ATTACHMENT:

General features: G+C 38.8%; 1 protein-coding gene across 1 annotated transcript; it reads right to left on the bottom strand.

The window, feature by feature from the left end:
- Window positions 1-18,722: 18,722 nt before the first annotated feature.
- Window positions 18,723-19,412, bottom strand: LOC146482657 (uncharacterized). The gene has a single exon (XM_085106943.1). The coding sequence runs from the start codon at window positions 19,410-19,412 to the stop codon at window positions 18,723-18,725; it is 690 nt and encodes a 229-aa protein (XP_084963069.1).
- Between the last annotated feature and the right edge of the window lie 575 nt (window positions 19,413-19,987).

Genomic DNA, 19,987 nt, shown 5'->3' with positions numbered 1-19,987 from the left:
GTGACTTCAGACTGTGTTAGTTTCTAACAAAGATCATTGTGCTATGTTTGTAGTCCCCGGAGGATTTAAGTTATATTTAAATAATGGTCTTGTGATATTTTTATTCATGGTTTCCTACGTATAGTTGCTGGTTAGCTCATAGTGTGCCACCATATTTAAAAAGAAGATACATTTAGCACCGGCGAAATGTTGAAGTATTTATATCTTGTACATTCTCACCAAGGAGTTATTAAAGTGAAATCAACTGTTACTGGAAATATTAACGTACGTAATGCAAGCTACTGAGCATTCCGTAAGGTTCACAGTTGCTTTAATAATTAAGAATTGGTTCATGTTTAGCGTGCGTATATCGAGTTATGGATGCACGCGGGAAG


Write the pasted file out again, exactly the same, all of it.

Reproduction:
General features: G+C 38.8%; 1 protein-coding gene across 1 annotated transcript; it reads right to left on the bottom strand.

The window, feature by feature from the left end:
- Window positions 1-18,722: 18,722 nt before the first annotated feature.
- Window positions 18,723-19,412, bottom strand: LOC146482657 (uncharacterized). The gene has a single exon (XM_085106943.1). The coding sequence runs from the start codon at window positions 19,410-19,412 to the stop codon at window positions 18,723-18,725; it is 690 nt and encodes a 229-aa protein (XP_084963069.1).
- Between the last annotated feature and the right edge of the window lie 575 nt (window positions 19,413-19,987).

Genomic DNA, 19,987 nt, shown 5'->3' with positions numbered 1-19,987 from the left:
GTGACTTCAGACTGTGTTAGTTTCTAACAAAGATCATTGTGCTATGTTTGTAGTCCCCGGAGGATTTAAGTTATATTTAAATAATGGTCTTGTGATATTTTTATTCATGGTTTCCTACGTATAGTTGCTGGTTAGCTCATAGTGTGCCACCATATTTAAAAAGAAGATACATTTAGCACCGGCGAAATGTTGAAGTATTTATATCTTGTACATTCTCACCAAGGAGTTATTAAAGTGAAATCAACTGTTACTGGAAATATTAACGTACGTAATGCAAGCTACTGAGCATTCCGTAAGGTTCACAGTTGCTTTAATAATTAAGAATTGGTTCATGTTTAGCGTGCGTATATCGAGTTATGGATGCACGCGGGAAG